“Ugly boring boring boring. Such boring images despite having good equipment.” “Talentless.” “Mediocre”. Just a few of the choice statements this image brought out on Facebook for some odd reason; I have no idea why that kind of response only happened with one particular photograph; perhaps the commenters woke up on the wrong side of the bed, had an argument with their spouses or were served inferior coffee. In any case, it’s difficult to take such things seriously if there’s no body of work or any sort of artistic conviction displayed by the critic. But it did make me think about something else: what determines beautiful and ugly? What is the purpose of a photograph, if not to be a record of a unique point of view? Ideally, that point of view should trigger some sort of emotion – good or bad, because surely if there’s no emotion elicited in the audience, then the image has no impact at all – and thus won’t be remembered? Taking one step further, does it matter if the emotion is positive or negative?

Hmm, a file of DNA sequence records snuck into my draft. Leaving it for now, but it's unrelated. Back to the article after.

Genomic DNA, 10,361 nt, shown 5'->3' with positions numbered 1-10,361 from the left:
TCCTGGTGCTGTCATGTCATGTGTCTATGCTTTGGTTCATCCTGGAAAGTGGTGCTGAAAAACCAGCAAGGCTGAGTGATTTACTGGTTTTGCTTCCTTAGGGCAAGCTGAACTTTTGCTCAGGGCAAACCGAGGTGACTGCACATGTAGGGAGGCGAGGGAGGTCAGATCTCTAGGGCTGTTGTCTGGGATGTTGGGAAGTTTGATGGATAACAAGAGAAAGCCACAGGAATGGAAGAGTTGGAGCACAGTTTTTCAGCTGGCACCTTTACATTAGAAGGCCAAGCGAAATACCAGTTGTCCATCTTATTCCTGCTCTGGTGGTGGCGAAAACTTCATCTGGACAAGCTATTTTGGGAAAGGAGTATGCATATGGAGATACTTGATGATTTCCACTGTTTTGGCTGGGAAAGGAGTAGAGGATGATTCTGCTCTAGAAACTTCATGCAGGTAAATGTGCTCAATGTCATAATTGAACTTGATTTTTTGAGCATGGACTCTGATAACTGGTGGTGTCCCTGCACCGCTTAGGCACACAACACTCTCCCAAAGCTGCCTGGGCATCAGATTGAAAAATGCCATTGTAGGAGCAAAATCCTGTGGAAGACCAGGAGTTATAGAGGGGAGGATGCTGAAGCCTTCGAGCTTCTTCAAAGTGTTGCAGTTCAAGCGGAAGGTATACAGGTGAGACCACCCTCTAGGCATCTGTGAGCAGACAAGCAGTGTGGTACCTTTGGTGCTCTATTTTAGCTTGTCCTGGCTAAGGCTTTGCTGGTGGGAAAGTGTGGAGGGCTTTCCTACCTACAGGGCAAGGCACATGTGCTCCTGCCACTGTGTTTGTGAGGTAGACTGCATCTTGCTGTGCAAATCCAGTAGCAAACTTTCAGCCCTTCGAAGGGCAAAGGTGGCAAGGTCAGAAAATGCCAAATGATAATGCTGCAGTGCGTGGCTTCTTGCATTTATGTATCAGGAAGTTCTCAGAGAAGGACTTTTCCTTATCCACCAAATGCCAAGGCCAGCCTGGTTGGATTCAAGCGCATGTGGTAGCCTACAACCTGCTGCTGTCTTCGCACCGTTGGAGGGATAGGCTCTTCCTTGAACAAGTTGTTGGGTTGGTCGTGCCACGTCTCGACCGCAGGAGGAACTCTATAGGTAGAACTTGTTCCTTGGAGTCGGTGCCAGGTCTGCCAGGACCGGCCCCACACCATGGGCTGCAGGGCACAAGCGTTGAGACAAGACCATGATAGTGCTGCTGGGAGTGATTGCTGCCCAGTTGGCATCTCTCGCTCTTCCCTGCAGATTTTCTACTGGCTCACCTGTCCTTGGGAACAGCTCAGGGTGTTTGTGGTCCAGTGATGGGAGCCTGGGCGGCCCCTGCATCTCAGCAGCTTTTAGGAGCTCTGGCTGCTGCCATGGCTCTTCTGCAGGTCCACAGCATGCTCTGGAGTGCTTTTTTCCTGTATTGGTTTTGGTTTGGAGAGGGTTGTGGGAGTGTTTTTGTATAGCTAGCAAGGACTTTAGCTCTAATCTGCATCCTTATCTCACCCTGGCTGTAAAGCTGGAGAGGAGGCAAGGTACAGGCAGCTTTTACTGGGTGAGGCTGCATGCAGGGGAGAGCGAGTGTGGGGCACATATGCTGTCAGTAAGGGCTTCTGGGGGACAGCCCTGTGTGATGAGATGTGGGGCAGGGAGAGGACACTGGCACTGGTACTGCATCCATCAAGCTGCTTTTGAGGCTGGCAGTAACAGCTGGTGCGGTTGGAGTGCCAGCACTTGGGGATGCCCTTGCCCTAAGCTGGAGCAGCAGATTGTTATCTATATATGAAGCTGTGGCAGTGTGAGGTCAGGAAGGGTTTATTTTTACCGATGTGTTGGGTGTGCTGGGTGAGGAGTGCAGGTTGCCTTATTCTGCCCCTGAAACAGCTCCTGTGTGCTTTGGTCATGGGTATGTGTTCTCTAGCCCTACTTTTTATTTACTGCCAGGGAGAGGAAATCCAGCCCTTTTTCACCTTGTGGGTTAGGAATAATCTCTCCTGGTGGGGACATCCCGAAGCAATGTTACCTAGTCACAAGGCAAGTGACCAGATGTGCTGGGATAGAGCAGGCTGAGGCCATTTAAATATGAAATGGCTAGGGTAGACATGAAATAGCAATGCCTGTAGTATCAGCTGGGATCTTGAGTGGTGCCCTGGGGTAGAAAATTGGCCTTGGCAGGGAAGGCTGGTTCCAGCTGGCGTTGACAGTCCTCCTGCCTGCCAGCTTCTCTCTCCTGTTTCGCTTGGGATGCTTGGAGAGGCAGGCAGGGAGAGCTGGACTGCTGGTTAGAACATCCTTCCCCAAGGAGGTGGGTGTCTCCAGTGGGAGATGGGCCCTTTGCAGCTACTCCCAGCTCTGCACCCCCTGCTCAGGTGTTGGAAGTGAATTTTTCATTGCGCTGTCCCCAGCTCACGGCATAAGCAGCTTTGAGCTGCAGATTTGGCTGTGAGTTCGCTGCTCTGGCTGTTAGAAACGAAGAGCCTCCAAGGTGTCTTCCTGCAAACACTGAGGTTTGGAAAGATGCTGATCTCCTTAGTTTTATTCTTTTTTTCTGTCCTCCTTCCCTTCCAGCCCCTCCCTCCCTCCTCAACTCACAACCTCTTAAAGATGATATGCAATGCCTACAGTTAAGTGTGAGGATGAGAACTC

A photograph is an observation of a scene at a given moment in time. It’s an effectively instantaneous snapshot of the state of a scene or person or other subject, given the relative rate of change of those subjects. If we extend the duration of observation – i.e. with a long shutter speed – we might see some hints at that change in the form of motion blur, or eventually, averaging. If we get lucky, or observe for a long period of time, we might eventually be able to capture an interesting change or temporary state of the system; however, this assumes two further things. Firstly, that we can differentiate what is ‘interesting’ and have a good benchmark of what to look for; secondly, that we are aware and responsive enough to capture it. I think we can already see why there are some serious challenges here.